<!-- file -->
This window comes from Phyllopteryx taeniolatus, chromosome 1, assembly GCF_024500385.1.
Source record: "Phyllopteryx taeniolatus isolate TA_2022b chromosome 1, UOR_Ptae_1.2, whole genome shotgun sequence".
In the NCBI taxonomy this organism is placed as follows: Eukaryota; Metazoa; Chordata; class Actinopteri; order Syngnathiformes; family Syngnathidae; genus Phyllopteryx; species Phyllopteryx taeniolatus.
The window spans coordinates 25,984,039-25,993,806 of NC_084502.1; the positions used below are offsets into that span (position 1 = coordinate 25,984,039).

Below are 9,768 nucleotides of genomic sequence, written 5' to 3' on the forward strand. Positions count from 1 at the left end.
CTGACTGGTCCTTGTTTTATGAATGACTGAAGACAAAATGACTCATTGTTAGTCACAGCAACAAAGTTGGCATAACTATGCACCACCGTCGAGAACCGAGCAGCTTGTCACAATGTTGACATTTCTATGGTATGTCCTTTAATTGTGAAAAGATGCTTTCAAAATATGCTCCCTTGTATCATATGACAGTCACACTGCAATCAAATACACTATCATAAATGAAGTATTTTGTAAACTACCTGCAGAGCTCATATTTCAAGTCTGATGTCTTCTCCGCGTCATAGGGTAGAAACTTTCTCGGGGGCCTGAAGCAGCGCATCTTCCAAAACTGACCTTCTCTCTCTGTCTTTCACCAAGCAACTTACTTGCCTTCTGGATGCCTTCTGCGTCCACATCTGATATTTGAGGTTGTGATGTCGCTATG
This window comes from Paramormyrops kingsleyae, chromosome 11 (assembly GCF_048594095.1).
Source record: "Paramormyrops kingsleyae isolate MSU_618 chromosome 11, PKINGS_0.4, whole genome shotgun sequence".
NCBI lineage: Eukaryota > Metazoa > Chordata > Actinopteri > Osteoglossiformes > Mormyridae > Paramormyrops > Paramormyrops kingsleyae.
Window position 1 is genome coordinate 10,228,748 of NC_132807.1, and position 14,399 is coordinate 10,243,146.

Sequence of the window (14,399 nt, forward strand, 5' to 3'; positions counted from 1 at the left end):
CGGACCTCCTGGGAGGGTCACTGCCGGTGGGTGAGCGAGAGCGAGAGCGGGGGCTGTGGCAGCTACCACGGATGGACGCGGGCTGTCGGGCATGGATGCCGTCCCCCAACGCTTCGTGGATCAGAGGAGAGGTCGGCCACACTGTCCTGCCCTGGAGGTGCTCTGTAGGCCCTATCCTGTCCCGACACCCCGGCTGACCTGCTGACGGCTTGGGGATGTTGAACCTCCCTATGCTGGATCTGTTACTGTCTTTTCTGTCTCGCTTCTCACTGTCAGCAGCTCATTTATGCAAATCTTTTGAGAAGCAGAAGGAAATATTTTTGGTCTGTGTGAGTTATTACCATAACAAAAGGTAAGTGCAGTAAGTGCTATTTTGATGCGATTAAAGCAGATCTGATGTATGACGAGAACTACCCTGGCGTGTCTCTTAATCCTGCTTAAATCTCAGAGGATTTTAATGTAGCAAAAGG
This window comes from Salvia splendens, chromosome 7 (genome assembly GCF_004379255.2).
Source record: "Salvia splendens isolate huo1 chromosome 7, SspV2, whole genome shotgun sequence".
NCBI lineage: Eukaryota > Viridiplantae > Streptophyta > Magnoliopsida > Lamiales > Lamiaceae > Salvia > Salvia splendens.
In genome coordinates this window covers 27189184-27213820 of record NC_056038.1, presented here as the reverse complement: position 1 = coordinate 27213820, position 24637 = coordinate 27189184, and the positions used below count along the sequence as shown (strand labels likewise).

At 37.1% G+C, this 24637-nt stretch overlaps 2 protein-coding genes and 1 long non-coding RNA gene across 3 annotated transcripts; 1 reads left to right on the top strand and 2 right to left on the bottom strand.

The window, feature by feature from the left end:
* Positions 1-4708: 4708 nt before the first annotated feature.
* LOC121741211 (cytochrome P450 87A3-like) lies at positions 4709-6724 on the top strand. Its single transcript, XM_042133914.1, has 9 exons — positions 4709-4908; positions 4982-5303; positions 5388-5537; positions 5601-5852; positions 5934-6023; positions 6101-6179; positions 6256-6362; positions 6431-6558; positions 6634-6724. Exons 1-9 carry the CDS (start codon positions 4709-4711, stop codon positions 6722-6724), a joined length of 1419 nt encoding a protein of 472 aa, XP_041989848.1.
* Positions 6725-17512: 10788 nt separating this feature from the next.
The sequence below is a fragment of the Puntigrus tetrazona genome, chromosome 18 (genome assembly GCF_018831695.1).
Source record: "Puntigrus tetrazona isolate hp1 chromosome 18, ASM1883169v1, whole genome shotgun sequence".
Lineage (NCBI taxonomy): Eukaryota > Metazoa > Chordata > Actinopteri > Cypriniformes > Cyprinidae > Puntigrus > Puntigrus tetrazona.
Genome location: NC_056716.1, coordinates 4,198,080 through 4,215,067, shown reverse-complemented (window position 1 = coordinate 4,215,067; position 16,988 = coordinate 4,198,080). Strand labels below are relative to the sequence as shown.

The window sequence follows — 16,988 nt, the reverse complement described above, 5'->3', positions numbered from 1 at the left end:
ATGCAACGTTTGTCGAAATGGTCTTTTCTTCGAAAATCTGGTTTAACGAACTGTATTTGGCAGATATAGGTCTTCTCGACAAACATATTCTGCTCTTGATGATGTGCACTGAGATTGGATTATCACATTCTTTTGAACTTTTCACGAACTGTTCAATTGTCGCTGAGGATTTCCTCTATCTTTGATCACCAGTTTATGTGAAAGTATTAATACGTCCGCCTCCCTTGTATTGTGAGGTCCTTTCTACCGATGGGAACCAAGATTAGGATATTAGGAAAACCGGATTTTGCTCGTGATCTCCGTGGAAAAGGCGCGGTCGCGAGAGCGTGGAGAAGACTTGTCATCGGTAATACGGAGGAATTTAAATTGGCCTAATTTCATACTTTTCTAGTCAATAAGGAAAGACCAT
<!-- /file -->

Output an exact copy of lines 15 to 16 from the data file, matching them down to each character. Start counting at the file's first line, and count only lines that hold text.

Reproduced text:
NCBI lineage: Eukaryota > Viridiplantae > Streptophyta > Magnoliopsida > Lamiales > Lamiaceae > Salvia > Salvia splendens.
In genome coordinates this window covers 27189184-27213820 of record NC_056038.1, presented here as the reverse complement: position 1 = coordinate 27213820, position 24637 = coordinate 27189184, and the positions used below count along the sequence as shown (strand labels likewise).